When one of your brothers is Michael ('nuff said), your sister is psychicpitch woman LaToya, and your family has lived under a microscope for thirty-odd years, it's understandable if you wonder what people think of you.
But Janet Jackson knows. "They call me the normal one," she says flatly. "Theysay 'the normal one' as if everyone else in my family is crazy."
Well, let's leave the rest of the Jackson clan alone for now. Regardless ofnormalcy, perceived or otherwise, Janet is currently the reigning commercialchampion of the family, having sold forty million albums and racked up twenty-three Top 40 singles since 1986. Her latest release, The Velvet Rope,is her fifth consecutive multi-platinum album.
And she's done all that largely sans controversy-at least not the kind ofembarrassing, career-crippling controversies that have dogged Michael andLaToya. About as bad as it gets for Janet Jackson are rumors that she has achild (she doesn't) or that she and longtime boyfriend and collaborator ReneElizondo have married (they haven't). Her recent multimillion dollar purchaseof Founder's National Bank, as part of a venture group with former NBA starMagic Johnson, was barely noted outside of business press circles.
The most heat Jackson is taking these days is over her commercial potency.Ticket sales for her North American tour are lagging and The VelvetRope has sold about four million copies worldwide, a failing only forsomeone who happened to sell more than twice that on her last studio album-which Jackson did with 1993's janet.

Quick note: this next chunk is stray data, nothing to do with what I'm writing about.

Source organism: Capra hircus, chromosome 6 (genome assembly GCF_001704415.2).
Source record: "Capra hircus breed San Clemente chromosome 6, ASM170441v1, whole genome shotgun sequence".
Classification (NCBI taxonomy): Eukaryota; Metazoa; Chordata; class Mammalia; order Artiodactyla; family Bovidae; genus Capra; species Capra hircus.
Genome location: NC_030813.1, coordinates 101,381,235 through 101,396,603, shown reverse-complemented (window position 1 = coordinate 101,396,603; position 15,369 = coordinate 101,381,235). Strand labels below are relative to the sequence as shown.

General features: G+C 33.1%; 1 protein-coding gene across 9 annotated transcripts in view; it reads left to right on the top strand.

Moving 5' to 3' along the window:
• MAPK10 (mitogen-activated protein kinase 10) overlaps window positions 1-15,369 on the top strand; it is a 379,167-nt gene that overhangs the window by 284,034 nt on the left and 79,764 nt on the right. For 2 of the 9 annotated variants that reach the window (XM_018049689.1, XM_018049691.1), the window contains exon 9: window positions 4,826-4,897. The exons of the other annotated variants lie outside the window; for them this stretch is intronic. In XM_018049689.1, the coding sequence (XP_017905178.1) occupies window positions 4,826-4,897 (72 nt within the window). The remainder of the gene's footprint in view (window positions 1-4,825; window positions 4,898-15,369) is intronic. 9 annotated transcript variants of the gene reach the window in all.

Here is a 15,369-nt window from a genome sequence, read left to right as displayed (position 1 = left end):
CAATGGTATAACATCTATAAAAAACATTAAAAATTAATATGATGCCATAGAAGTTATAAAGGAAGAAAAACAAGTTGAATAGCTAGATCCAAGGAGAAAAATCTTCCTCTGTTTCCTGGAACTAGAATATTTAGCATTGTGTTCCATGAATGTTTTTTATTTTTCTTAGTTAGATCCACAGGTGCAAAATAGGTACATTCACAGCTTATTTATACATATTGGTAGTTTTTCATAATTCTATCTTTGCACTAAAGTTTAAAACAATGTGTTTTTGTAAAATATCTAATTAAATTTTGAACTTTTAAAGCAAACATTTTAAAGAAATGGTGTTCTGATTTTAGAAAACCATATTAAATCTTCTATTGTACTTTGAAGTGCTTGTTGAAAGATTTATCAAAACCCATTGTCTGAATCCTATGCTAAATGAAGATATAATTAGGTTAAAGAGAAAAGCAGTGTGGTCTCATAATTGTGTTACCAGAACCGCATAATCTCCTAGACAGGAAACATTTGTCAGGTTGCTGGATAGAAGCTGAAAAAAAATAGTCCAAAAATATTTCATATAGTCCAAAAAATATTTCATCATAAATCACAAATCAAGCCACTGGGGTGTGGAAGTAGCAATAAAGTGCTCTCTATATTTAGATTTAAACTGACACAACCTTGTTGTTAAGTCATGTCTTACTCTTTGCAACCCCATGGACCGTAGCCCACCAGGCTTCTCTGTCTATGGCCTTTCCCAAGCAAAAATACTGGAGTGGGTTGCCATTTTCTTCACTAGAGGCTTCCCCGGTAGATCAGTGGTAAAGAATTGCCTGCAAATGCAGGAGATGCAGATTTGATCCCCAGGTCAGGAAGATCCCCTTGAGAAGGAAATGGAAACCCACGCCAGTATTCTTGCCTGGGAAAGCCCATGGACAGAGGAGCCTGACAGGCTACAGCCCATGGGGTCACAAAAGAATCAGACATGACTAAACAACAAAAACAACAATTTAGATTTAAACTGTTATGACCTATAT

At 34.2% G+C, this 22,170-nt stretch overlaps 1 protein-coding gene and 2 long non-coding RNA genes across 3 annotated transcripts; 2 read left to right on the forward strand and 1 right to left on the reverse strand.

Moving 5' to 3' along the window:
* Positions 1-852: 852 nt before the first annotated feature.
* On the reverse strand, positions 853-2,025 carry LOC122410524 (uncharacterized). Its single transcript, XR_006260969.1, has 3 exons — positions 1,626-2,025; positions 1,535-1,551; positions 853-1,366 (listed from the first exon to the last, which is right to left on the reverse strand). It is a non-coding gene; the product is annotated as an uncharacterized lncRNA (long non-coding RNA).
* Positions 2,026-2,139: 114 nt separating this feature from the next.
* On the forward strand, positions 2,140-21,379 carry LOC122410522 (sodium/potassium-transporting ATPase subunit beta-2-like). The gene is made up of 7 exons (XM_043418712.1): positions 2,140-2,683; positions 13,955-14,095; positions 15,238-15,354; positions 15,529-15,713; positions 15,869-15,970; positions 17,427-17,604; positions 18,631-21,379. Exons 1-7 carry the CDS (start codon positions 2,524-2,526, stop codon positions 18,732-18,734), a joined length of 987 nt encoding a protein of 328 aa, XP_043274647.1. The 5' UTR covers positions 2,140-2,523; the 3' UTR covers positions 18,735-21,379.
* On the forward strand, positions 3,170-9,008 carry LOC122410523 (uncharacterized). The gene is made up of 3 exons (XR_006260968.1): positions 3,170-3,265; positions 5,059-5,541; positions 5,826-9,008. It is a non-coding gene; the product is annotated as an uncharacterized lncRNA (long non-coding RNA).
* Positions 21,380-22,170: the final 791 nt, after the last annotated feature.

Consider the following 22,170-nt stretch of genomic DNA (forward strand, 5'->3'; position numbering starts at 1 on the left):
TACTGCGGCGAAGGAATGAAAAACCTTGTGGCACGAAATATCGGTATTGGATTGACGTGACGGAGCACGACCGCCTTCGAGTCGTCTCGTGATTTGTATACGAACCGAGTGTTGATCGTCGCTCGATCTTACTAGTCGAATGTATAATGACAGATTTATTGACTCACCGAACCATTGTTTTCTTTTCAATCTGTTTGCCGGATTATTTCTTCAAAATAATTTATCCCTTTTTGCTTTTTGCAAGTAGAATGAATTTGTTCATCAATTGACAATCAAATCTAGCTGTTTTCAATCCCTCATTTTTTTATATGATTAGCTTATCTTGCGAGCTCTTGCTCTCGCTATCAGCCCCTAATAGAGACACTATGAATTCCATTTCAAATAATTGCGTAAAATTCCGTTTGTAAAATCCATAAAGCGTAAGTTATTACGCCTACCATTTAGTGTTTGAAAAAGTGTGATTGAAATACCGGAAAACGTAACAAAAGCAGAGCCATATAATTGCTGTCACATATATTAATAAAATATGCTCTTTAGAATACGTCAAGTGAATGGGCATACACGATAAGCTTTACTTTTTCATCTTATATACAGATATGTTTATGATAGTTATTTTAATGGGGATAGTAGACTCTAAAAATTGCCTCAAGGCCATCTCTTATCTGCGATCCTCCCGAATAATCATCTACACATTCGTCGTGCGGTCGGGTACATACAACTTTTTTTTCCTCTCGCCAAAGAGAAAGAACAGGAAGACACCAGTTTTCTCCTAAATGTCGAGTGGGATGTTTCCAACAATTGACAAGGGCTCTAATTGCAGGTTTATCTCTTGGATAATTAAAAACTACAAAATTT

"I have no control over how many people are going to buy this album or see myshows. That's in God's hands," says Jackson, 32. "And if the record companyisn't doing their job from the gate the way they should be, it can reallyaffect an album in the worst way. But the album is still there; it hasn'tfallen off the way I think people thought ... To me, I've succeeded, 'cos Imade the album I wanted to make."
And The Velvet Rope is certainly a departure. Jackson's prior albumswove serious themes about her creative life (Control) and social issues(Rhythm Nation 1814) between the granite grooves of producers TerryLewis and Jimmy "Jam" Harris. The Velvet Rope is all about Janet andthe profoundly life-altering experiences she's gone through since finishingher last tour in early 1995 and finding she herself inexplicably depressed.
"Things started resurfacing, and they wouldn't go down," Jackson says. "Andthat's when the crying started. And sometimes I didn't know if I was goingcrazy or not. I just wanted it to end and find out what the hell is going onwith me."
Jackson and Elizondo wound up seeing "this guy in the desert," whom Jacksondescribes as a combination psychiatrist, faith healer and shaman. He helpedher get inside issues she had previous suppressed-including her childhoodand an abusive romantic relationship that she had walked away from physicallybut not emotionally.
"I would do anything to make people happy," Jackson explains, "even if it wassacrificing my own needs. As long as I brought a smile upon someone else'sface, that made me feel good." But the therapy changed all that.
"Now I like who I am," she says. "And I'm working on loving myself." TheVelvet Rope, in turn, became a chance to explore the revelations of thepast few years.
"Unleash this sacred child you've grown into," Jackson sings to herself in thesong "You," and, once unleashed, that child addresses everything frominterpersonal relationships to ferocious sexuality to-in the high point"Together Again"-friends lost to AIDS-related diseases.
"I always write about what's in my life," says Jackson. "I did that onControl, and I did the same thing with this album. It's kind of likecutting yourself open and exposing yourself to the world, which is really avulnerable thing. But this is who I am, and I needed to express who I was andwhat I'd learned. I found out who I really was ... If that can inspire peoplewho hear this album to do the same, I'd rather have that than the biggestselling album in the world. I really would."
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